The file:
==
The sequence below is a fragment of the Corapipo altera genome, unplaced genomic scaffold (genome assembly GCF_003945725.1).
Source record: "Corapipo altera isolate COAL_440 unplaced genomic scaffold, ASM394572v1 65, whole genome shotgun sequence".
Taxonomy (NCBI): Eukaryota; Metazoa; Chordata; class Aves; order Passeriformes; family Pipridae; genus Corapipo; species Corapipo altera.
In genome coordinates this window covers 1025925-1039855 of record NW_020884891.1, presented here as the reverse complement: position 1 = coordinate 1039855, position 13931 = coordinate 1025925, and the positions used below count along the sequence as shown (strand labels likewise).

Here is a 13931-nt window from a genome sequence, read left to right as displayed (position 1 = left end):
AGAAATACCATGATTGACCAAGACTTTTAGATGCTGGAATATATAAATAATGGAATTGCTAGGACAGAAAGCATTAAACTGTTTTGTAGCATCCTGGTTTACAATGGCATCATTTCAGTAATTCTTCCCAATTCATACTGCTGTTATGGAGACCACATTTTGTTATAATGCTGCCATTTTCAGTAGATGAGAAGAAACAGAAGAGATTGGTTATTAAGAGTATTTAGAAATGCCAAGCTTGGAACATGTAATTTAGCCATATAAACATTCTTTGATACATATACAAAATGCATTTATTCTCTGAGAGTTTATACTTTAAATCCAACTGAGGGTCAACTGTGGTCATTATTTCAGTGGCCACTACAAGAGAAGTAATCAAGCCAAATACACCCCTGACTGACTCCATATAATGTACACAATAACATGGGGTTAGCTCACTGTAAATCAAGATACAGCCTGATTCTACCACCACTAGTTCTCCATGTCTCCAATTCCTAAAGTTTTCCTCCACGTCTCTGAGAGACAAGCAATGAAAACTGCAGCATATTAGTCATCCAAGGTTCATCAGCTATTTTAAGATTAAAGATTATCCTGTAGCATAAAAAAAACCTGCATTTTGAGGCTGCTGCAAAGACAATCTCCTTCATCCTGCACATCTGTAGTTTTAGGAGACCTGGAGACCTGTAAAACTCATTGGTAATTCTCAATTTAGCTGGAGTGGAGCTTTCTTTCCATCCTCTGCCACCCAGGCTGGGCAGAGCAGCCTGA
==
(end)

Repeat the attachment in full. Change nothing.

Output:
The sequence below is a fragment of the Corapipo altera genome, unplaced genomic scaffold (genome assembly GCF_003945725.1).
Source record: "Corapipo altera isolate COAL_440 unplaced genomic scaffold, ASM394572v1 65, whole genome shotgun sequence".
Taxonomy (NCBI): Eukaryota; Metazoa; Chordata; class Aves; order Passeriformes; family Pipridae; genus Corapipo; species Corapipo altera.
In genome coordinates this window covers 1025925-1039855 of record NW_020884891.1, presented here as the reverse complement: position 1 = coordinate 1039855, position 13931 = coordinate 1025925, and the positions used below count along the sequence as shown (strand labels likewise).

Here is a 13931-nt window from a genome sequence, read left to right as displayed (position 1 = left end):
AGAAATACCATGATTGACCAAGACTTTTAGATGCTGGAATATATAAATAATGGAATTGCTAGGACAGAAAGCATTAAACTGTTTTGTAGCATCCTGGTTTACAATGGCATCATTTCAGTAATTCTTCCCAATTCATACTGCTGTTATGGAGACCACATTTTGTTATAATGCTGCCATTTTCAGTAGATGAGAAGAAACAGAAGAGATTGGTTATTAAGAGTATTTAGAAATGCCAAGCTTGGAACATGTAATTTAGCCATATAAACATTCTTTGATACATATACAAAATGCATTTATTCTCTGAGAGTTTATACTTTAAATCCAACTGAGGGTCAACTGTGGTCATTATTTCAGTGGCCACTACAAGAGAAGTAATCAAGCCAAATACACCCCTGACTGACTCCATATAATGTACACAATAACATGGGGTTAGCTCACTGTAAATCAAGATACAGCCTGATTCTACCACCACTAGTTCTCCATGTCTCCAATTCCTAAAGTTTTCCTCCACGTCTCTGAGAGACAAGCAATGAAAACTGCAGCATATTAGTCATCCAAGGTTCATCAGCTATTTTAAGATTAAAGATTATCCTGTAGCATAAAAAAAACCTGCATTTTGAGGCTGCTGCAAAGACAATCTCCTTCATCCTGCACATCTGTAGTTTTAGGAGACCTGGAGACCTGTAAAACTCATTGGTAATTCTCAATTTAGCTGGAGTGGAGCTTTCTTTCCATCCTCTGCCACCCAGGCTGGGCAGAGCAGCCTGA